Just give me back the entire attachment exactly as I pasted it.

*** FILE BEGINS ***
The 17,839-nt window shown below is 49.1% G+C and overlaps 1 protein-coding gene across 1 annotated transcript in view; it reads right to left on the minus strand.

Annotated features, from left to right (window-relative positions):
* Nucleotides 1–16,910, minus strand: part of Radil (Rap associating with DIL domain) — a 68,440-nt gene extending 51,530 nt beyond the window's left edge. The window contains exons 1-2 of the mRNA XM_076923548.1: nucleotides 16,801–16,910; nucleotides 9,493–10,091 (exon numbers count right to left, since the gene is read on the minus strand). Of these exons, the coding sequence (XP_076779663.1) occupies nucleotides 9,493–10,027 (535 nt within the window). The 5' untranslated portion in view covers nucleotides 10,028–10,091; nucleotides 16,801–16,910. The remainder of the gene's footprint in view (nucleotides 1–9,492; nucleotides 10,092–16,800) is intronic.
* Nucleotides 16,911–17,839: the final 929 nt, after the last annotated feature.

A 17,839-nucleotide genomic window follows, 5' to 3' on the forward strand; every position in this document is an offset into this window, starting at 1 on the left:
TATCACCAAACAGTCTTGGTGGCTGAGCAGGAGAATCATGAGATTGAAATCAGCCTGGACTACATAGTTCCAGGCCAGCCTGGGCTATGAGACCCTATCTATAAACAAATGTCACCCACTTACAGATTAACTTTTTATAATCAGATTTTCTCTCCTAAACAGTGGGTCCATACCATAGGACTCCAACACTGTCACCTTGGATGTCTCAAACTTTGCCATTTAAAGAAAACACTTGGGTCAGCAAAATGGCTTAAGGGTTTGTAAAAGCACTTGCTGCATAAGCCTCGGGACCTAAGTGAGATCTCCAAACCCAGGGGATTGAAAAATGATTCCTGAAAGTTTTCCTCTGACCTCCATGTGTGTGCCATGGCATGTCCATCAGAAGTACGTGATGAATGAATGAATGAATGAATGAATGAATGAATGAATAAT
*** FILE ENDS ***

The 17,839-nt window shown below is 49.1% G+C and overlaps 1 protein-coding gene across 1 annotated transcript in view; it reads right to left on the minus strand.

Annotated features, from left to right (window-relative positions):
* Nucleotides 1–16,910, minus strand: part of Radil (Rap associating with DIL domain) — a 68,440-nt gene extending 51,530 nt beyond the window's left edge. The window contains exons 1-2 of the mRNA XM_076923548.1: nucleotides 16,801–16,910; nucleotides 9,493–10,091 (exon numbers count right to left, since the gene is read on the minus strand). Of these exons, the coding sequence (XP_076779663.1) occupies nucleotides 9,493–10,027 (535 nt within the window). The 5' untranslated portion in view covers nucleotides 10,028–10,091; nucleotides 16,801–16,910. The remainder of the gene's footprint in view (nucleotides 1–9,492; nucleotides 10,092–16,800) is intronic.
* Nucleotides 16,911–17,839: the final 929 nt, after the last annotated feature.

A 17,839-nucleotide genomic window follows, 5' to 3' on the forward strand; every position in this document is an offset into this window, starting at 1 on the left:
TATCACCAAACAGTCTTGGTGGCTGAGCAGGAGAATCATGAGATTGAAATCAGCCTGGACTACATAGTTCCAGGCCAGCCTGGGCTATGAGACCCTATCTATAAACAAATGTCACCCACTTACAGATTAACTTTTTATAATCAGATTTTCTCTCCTAAACAGTGGGTCCATACCATAGGACTCCAACACTGTCACCTTGGATGTCTCAAACTTTGCCATTTAAAGAAAACACTTGGGTCAGCAAAATGGCTTAAGGGTTTGTAAAAGCACTTGCTGCATAAGCCTCGGGACCTAAGTGAGATCTCCAAACCCAGGGGATTGAAAAATGATTCCTGAAAGTTTTCCTCTGACCTCCATGTGTGTGCCATGGCATGTCCATCAGAAGTACGTGATGAATGAATGAATGAATGAATGAATGAATGAATGAATAAT